Also, we want to use the following sources:
Anadolu.edu. (2012). The international conference on global health and crisis
communication. Retrieved from http://hcc.anadolu.edu.tr/
The source addresses the relationship between the management of health crisis and its communication at the global role. More specifically, the article considers the role that the mass media continues to play in the communication of the management of the global health crises. Also, the source explains that communication plays a significant role in the management of health crises. The roles of communication range from the interpersonal level to the community and national levels. The mass media provides the connection between the health sector and the society. The mass media airs the advertisement campaigns that the health sector uses to inform the society about vaccination, cancer screening, the use of contraceptives, among other issues.
Almalki, M., Fitzgerald, G., & Clark, M. (2011). Healthcare system in Saudi Arabia:
The national center of biotechnology information. The Journal of East Mediterranean Health, Vol. 14 (10), pp.784-793. Retrieved from http://www.ncbi.nlm.nih.gov/pubmed/22256414
The overall perspective of the authors is that the healthcare system of Saudi Arabia has improved greatly in the recent decades. The government of Saudi Arabia has given the country’s health a lot of preference, which has been the cause of the country’s health development. However, the country still faces numerous challenges within the health sector, and its management of health crisis is still a major challenge. The main reason the country lacks a sound system for managing its health crisis is the government’s failure to develop a clear policy framework to guide the process. The study shall give the researcher an insight into Saudi Arabia’s challenges in its management of health crisis.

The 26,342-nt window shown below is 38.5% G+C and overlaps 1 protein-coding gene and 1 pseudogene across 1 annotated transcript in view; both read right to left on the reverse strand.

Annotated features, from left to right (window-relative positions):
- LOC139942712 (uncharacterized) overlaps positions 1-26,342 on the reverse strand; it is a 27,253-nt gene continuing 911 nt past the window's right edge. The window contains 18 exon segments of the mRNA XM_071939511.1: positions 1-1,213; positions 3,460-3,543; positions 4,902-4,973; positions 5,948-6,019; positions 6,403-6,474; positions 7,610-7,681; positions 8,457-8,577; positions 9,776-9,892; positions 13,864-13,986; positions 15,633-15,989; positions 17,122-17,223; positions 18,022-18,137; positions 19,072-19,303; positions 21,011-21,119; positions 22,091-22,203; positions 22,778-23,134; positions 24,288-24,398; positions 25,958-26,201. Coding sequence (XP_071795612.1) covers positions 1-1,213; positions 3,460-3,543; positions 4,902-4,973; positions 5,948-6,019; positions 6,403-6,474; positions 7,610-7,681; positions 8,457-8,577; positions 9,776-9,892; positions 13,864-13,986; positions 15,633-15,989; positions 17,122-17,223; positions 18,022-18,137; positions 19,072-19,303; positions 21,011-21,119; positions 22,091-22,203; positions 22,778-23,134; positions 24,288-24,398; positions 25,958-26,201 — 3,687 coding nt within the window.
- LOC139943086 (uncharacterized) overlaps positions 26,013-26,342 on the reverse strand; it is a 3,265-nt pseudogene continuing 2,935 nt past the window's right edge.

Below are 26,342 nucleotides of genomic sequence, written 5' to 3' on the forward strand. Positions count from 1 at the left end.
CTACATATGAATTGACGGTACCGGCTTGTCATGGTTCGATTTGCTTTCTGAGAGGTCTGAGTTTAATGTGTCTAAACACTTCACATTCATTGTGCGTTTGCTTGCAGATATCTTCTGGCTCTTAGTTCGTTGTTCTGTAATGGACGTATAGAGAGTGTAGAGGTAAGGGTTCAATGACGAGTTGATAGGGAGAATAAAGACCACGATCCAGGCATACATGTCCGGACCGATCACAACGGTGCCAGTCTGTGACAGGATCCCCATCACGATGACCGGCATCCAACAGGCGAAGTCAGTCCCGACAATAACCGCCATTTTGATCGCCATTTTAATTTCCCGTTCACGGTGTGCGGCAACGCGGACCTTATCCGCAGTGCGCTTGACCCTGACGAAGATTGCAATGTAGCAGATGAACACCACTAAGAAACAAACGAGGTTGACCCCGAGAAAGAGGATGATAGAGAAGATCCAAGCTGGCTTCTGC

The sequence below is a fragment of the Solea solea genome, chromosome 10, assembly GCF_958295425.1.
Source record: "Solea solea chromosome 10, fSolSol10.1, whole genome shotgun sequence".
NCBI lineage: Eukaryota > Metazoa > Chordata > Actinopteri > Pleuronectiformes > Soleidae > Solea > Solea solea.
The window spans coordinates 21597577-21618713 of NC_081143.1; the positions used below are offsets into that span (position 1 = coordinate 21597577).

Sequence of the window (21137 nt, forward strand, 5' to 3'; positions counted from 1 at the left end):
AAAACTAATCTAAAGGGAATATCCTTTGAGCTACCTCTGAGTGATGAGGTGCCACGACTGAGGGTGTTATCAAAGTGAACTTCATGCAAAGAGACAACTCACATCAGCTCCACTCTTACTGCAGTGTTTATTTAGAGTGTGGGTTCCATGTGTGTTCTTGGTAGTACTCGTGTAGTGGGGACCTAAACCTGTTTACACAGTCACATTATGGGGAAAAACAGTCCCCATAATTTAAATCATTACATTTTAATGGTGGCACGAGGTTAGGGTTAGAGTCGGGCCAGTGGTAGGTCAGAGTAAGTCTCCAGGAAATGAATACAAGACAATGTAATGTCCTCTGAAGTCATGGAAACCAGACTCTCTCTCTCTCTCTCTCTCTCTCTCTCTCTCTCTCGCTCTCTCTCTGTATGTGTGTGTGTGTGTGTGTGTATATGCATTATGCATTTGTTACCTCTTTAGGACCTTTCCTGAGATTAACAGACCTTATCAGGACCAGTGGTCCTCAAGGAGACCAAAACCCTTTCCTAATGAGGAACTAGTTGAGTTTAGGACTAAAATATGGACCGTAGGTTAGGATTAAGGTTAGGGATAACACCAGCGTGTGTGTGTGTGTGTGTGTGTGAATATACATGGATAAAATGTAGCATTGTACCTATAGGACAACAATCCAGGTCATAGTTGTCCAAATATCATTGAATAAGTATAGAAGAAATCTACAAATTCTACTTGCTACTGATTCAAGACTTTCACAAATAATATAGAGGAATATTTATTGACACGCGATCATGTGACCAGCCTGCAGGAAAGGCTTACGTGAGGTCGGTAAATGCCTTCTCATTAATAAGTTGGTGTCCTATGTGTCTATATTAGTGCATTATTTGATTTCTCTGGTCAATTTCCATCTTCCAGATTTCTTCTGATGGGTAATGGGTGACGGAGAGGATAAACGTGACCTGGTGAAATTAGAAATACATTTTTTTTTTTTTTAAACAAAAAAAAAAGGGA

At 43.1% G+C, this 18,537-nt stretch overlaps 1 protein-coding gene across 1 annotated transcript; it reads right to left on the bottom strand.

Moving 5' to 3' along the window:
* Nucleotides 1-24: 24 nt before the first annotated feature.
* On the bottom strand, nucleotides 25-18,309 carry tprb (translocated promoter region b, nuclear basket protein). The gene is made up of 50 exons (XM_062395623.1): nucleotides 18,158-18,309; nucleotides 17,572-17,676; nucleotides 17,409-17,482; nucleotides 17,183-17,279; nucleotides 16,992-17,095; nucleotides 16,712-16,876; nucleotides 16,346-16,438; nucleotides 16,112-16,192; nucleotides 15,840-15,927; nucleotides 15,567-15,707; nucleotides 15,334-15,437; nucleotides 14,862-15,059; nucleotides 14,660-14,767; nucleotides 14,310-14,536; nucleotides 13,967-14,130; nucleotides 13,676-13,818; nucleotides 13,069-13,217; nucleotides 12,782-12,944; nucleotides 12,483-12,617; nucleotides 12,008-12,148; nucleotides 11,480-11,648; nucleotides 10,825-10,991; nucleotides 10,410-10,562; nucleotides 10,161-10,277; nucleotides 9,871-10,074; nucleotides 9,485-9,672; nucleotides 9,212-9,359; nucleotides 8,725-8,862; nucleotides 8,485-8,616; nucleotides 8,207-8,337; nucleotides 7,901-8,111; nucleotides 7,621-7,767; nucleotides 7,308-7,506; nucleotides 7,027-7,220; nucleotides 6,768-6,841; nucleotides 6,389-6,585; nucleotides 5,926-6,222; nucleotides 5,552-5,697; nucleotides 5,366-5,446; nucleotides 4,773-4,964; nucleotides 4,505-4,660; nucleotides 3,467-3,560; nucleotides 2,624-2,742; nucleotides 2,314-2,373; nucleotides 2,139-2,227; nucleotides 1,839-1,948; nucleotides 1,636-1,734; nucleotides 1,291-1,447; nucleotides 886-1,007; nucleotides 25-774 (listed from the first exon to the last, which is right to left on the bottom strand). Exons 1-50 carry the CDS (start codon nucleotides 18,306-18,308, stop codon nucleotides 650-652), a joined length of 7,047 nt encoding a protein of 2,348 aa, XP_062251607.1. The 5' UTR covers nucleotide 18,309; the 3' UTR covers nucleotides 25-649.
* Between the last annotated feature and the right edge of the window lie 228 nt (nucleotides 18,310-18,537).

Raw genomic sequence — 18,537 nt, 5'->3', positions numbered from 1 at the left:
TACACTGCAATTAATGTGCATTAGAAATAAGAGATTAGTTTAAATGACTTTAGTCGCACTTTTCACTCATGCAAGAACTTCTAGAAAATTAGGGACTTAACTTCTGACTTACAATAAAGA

Black, I. (2013). Saudi digital generation takes on Twitter, YouTube, and authorities. Retrieved
from http://www.theguardian.com/world/2013/dec/17/saudi-arabia-digital-twitter-social- media-islam
This report shows that Saudi Arabia has the highest number of social media users in the world. The media has given the citizens a platform on which they can express their ideas. However, the reporter explains that Saudi Arabia has strict laws that limit the kind of content that the people share on the social media platforms. The government monitors the media’s users against the content that criticizes the Islam faith among other violations. Twitter has spurred greater freedom of expression in the country than before. However, the government discourages the citizens from using the social media platform, arguing that it spreads lies. The article is important for information on the effects of the social media in the country, and how the government counters the effects.
Holmes, B. J., Henrich, N., Hancock, S., & Lestou, V. (2009). Communicating with the public during health crises: experts’ experiences and opinions. Journal of Risk Research, 12(6), 793-807.
This article asserts that governments and health agencies worldwide acknowledge the importance of inform the public of news during the crisis. Also, this paper adds to the literature, exploring the notion of ‘effective communication during health crises’ by reporting on interviews
with 22 public health officials, scientists and communications professionals responsible for
communicating with the public. However, this article asserts on the importance of the role that
mass media play during the crisis.

Kupferschmidt, K. (2014). Soaring MERS cases in Saudi Arabia raise alarms. Science,
344(6183), 457-458.
This article focuses on coronavirus in Saudi Arabia, the officials’ concerns due to the virus, and collaborative research between virologist Christian Drosten of the University of Bonn in Germany and Saudi Deputy Minister of Health Ziad Memish.
Levy, R., & Binshtok, N. (2014). Saudi sniffs at spreading health crisis.